With July 3rd and July 4th being two of the deadliest days to drive, Insurance.com offers these Top Ten 4th of July Driving Tips.
1. Check your tires. The last thing you want is your own "fireworks display" while on the highway. Check your tire pressure before you leave for a road trip. Low tire levels can potentially reduce fuel efficiency, as well as being a safety issue.
2. Make sure your battery has enough juice. If it has been a few years since you replaced your car battery, you might want to do so before you leave on your 4th of July vacation. It is better to be safe than sorry when you are traveling far from home. If your battery is old, toss the jumper cables in the trunk before you leave.
3. Turn on your lights. Check your headlights, tail lights and turn signals before you start a trip. To ensure everything is working properly, have a friend walk around the car while you test the car lights and signals from the inside.
4. Pack a first aid kit and roadside assistance kit. While you're at it, consider packing a cooler of water, a flash light, non-perishable food and extra batteries. Make sure your cell phone has enough charge, and bring your phone's charger or extra battery along – just in case.
5. Don't drink and drive. Whether you are at a cook-out close to home or traveling to see fireworks, drinking and driving don't mix. Play it safe this 4th of July with a designated driver or call for a cab.
6. Buckle Up. Wearing seatbelts every time you drive is the easiest way to help keep you and your family safe in the event of an accident. If you are traveling with small children, make sure they are in a proper car or booster seat for their age group and height.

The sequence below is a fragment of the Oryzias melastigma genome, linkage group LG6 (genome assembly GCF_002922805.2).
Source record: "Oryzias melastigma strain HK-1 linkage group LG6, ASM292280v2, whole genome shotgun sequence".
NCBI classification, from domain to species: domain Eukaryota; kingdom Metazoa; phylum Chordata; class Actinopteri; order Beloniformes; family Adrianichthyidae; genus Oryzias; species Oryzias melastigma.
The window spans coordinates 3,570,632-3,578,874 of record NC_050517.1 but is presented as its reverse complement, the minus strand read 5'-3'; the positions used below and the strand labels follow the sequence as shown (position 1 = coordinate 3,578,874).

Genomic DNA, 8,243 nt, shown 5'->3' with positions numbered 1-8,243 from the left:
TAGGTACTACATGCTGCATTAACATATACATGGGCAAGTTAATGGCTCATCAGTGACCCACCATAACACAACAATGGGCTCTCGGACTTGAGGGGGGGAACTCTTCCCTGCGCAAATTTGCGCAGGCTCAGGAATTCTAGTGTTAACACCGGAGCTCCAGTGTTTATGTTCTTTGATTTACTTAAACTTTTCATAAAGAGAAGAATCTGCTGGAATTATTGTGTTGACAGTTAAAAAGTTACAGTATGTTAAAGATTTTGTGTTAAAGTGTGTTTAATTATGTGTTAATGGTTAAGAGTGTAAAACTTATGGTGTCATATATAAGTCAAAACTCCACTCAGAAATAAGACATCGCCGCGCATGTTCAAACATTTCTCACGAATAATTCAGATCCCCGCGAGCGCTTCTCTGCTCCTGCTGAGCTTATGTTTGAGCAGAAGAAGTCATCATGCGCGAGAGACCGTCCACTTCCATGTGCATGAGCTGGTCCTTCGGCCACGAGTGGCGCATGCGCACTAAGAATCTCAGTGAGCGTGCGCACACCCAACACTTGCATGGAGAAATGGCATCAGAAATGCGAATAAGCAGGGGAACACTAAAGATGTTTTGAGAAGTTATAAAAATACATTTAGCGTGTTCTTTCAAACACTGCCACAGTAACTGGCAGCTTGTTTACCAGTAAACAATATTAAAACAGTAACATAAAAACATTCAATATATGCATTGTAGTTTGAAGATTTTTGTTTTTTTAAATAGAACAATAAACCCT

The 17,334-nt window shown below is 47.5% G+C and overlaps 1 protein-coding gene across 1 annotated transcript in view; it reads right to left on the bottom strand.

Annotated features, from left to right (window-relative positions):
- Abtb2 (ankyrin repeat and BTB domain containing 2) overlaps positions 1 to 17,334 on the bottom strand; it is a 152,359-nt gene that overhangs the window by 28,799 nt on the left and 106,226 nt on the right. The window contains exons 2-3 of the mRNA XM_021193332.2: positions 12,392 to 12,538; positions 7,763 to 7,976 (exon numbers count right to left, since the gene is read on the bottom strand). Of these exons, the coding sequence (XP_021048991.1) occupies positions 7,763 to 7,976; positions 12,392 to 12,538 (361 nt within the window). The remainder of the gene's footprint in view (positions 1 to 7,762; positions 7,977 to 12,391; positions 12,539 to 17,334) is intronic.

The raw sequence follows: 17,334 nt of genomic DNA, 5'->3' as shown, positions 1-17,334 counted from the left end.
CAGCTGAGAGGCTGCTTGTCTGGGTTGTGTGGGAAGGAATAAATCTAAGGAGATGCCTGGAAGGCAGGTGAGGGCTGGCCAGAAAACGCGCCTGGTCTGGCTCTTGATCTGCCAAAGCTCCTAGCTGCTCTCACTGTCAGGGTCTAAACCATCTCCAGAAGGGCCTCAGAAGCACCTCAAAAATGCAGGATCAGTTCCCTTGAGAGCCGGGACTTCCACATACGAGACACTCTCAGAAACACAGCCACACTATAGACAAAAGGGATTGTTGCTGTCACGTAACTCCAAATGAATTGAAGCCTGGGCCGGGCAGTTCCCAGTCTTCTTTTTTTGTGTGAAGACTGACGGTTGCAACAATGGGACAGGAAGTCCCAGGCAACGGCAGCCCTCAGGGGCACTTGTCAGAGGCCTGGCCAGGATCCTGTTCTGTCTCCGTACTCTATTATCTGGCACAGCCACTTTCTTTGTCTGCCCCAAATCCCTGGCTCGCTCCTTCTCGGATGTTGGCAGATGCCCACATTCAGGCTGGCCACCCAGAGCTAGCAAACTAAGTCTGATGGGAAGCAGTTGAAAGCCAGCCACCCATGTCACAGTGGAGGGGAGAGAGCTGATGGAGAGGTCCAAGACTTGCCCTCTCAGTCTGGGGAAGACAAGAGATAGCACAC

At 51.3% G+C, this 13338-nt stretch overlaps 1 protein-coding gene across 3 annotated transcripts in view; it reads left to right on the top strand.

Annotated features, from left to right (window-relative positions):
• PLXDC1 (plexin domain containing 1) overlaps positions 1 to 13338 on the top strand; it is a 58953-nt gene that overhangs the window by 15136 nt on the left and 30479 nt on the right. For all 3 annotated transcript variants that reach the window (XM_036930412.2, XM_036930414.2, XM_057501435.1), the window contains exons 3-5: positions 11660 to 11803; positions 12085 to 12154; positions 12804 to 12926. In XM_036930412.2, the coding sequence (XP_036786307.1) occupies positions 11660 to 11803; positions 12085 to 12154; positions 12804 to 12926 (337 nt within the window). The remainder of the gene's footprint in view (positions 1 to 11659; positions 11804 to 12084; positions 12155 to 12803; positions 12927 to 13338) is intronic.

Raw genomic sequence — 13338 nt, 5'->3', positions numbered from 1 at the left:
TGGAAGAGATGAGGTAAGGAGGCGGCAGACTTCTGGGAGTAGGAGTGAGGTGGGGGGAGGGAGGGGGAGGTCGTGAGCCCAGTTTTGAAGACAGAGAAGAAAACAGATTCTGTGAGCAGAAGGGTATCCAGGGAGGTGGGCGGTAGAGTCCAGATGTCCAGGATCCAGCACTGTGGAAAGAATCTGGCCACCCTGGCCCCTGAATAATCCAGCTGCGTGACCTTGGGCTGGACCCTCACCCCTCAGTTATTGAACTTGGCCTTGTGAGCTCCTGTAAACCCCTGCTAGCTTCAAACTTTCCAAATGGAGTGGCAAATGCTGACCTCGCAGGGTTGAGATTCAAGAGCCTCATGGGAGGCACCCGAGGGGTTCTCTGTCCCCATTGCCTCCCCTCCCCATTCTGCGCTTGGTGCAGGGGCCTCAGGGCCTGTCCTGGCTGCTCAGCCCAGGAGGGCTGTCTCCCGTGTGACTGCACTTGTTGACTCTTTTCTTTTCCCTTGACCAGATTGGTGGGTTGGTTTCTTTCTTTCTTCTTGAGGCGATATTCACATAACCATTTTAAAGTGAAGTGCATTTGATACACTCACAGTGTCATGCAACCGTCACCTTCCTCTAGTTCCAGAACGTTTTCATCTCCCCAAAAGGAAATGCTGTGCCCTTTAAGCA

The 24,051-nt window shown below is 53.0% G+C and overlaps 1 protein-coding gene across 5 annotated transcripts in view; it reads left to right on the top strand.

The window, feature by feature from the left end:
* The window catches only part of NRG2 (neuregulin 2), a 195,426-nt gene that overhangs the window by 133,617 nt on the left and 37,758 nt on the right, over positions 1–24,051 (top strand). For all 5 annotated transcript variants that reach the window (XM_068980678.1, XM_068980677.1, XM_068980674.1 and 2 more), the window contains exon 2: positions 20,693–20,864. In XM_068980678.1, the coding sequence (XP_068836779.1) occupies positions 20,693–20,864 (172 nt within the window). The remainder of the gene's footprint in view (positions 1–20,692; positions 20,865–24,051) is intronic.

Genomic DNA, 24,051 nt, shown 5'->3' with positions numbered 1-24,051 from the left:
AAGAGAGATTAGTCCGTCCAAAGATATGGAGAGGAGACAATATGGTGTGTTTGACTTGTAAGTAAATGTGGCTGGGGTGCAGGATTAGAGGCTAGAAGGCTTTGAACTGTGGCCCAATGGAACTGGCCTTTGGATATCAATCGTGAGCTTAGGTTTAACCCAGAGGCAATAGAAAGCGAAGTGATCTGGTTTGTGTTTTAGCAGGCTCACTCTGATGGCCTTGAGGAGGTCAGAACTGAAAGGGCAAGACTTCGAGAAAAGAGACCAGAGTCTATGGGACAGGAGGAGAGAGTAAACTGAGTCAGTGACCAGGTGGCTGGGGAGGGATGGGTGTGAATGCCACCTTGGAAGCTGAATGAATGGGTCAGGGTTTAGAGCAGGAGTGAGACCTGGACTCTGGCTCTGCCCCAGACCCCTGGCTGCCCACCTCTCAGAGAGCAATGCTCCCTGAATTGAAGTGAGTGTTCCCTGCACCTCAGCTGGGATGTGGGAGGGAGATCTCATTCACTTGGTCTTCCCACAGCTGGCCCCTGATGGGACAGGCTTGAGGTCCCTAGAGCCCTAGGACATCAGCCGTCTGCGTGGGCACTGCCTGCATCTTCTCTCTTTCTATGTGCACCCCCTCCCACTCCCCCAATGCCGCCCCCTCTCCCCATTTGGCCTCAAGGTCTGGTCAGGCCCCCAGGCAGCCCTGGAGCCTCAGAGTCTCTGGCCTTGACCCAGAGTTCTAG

7. Watch your speed. State and local police officers will be out in full force during the 4th of July week. So watch the local speed limits and keep a safe distance from the cars in front of you. A speeding ticket can mean points on your driver's license and a potential increase in your auto insurance rate.
8. Don't let rain ruin your trip. Check the weather before you leave and during your trip. If you do get caught in a torrential downpour, pull off to the side of the road until the rain stops. And never drive through a flooded area. Try to find an alternative route – a slight delay beats being stranded in a flooded car.
9. Think twice about fireworks at home. Even sparklers are dangerous and unpredictable when kids light them. While your home insurance may cover injuries, we suggest leaving fireworks to the pros.
10. Pack proof of car insurance. Whether you are traveling close to home or out-of-state, you should always have your proof of car insurance in your wallet or glove box. If you don't have a cell phone or other portable device that takes pictures and video, it's a good idea to keep a disposable camera, note pad and pen in your car, just in case an accident occurs.